As a direct consequence of the subprime mortgage crisis, companies were unable to meet their immediate debt commitment (an indication of insolvency). Prominent economists such as Stiglitz (2009) and Sachs (2009) who were called to testify before the US congress proposed that the best way of resolving the insolvency issues, credit market liquidity problems and restore confidence in the financial system was to restructure corporate debt by converting debt into equity- Debt-for-Equity Swaps or Bondholder Haircuts. This conversion reduces the institutions' commitments while increasing its equity. Again, the problem of future moral hazard and the fiscal cost of a massive cash injection are mitigated. Ultimately, investors rather than tax payers will be punished for their bad investment decisions.

Many will agree that the cheapest way of resolving a banking crisis is to prevent it in the first place. The government decided to stand behind many banks because they were considered 'too big to fail'. This sends a message to management that the best way of ensuring future sustainability is by attaining a size that matters to the government. Financial crisis and the failure of banks is not uncommon in these countries. Caprio and Klingebiel (2003) recorded 168 cases of systemic and non-systemic banking crises in both developed and emerging economies since 1970. The government must therefore be proactive rather than reactive in its prevention and resolution of crises of such a nature. Stiglitz (2009) emphasises that markets only work well when there are well designed incentives, a high level of transparency and effective competition. All three of these are absent in the American financial markets and many other leading markets. He realises that incentives are important but when they are poorly structure, they will encourage distorted behaviour. Today's incentive structure encourages short-sightedness and unruly risk taking.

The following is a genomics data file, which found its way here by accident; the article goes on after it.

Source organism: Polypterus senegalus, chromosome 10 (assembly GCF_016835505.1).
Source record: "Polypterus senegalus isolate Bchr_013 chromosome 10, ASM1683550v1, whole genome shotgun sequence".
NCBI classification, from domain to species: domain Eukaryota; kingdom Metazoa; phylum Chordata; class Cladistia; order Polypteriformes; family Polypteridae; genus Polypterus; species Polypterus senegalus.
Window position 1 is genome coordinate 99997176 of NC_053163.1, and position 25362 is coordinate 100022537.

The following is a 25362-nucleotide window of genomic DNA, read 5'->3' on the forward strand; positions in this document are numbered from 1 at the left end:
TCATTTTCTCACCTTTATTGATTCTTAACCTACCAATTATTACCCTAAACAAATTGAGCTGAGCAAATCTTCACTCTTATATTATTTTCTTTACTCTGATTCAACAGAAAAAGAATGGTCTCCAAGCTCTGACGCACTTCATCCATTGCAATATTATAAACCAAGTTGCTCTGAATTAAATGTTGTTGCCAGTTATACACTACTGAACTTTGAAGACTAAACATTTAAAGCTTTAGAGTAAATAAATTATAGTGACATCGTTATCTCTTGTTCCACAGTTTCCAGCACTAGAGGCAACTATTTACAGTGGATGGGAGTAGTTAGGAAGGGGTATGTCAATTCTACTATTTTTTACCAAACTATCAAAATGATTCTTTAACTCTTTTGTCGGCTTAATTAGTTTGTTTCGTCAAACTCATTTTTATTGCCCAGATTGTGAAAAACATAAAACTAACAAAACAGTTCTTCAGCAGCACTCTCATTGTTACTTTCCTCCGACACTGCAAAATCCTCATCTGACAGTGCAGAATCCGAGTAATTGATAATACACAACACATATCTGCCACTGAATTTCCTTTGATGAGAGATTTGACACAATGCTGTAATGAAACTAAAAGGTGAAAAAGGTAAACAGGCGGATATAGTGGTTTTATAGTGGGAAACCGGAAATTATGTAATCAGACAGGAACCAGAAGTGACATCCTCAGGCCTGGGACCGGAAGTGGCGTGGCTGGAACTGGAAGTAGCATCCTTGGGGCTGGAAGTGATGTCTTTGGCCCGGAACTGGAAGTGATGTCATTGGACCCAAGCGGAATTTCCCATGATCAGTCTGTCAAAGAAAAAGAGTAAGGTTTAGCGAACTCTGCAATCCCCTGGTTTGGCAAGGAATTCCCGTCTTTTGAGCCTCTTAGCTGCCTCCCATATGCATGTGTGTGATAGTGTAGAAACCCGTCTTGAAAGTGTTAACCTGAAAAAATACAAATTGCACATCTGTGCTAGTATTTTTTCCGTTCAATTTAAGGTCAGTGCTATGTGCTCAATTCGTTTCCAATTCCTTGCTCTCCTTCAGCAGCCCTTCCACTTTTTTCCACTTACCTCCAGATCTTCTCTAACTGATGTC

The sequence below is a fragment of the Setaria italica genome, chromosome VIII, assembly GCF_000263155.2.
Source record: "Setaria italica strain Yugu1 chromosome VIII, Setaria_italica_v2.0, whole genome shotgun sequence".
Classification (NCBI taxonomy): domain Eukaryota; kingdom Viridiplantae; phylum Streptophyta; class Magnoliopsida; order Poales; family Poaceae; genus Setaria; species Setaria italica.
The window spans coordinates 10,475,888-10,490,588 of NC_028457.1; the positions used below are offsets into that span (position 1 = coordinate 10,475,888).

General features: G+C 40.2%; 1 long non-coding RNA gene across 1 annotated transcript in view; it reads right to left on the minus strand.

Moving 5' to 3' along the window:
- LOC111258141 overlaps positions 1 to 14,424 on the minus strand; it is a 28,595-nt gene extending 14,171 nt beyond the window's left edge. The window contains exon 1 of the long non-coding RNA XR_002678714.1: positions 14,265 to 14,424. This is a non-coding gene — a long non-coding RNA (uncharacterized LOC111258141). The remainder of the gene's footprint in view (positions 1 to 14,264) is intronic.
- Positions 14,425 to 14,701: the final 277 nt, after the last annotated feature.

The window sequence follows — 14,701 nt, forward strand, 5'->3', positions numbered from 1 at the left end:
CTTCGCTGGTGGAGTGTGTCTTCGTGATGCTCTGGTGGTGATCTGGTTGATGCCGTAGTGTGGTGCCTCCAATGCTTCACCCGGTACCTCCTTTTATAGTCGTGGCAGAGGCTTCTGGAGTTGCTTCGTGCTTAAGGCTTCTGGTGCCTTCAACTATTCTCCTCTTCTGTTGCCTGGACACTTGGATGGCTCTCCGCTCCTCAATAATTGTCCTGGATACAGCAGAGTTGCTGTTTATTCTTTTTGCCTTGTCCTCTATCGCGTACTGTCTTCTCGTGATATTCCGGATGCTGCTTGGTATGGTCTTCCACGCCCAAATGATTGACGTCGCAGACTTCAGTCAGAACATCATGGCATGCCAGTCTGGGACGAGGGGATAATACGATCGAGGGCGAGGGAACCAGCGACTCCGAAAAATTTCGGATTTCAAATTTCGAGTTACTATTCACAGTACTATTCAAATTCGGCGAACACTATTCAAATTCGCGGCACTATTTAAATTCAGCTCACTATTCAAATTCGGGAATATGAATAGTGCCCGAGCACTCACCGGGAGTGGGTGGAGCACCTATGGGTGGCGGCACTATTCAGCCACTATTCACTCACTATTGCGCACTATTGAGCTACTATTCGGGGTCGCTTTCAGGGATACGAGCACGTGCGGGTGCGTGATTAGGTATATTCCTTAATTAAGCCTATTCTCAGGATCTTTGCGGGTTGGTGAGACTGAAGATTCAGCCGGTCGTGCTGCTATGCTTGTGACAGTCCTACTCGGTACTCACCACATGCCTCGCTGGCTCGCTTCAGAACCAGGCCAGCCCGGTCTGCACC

Stiglitz (2009) testified that the lack of transparency in financial markets played a key role in kick-starting the crisis. Information asymmetry was largely common as financial institutions hide assets and commitments in the form of off-balance sheet elements. The boom in the complicated world of over the counter derivatives did not help to solve the problem. To create and/or restore consumer confidence and to ensure long term sustainable stability in financial markets transparency and simplicity in reporting must thus be advocated.

The third dimension was the absence of effective competition as stated by Stiglitz (2009). Banks and other financial institutions have become so big and have attained the status of 'too big to fail'. Management is aware that a failure of their banks will mean the collapse of the entire economy and this motivates them to engage in the practice of excessive risk taking. The worse that can happen is that the Government backed by the tax payer will run to their aid in case of any misfortunes. If a future crisis is to be prevented these mega institutions must be broken down into smaller, nimble and more manageable institutions. This will allow for effective competition which will advocate for good management and prudence.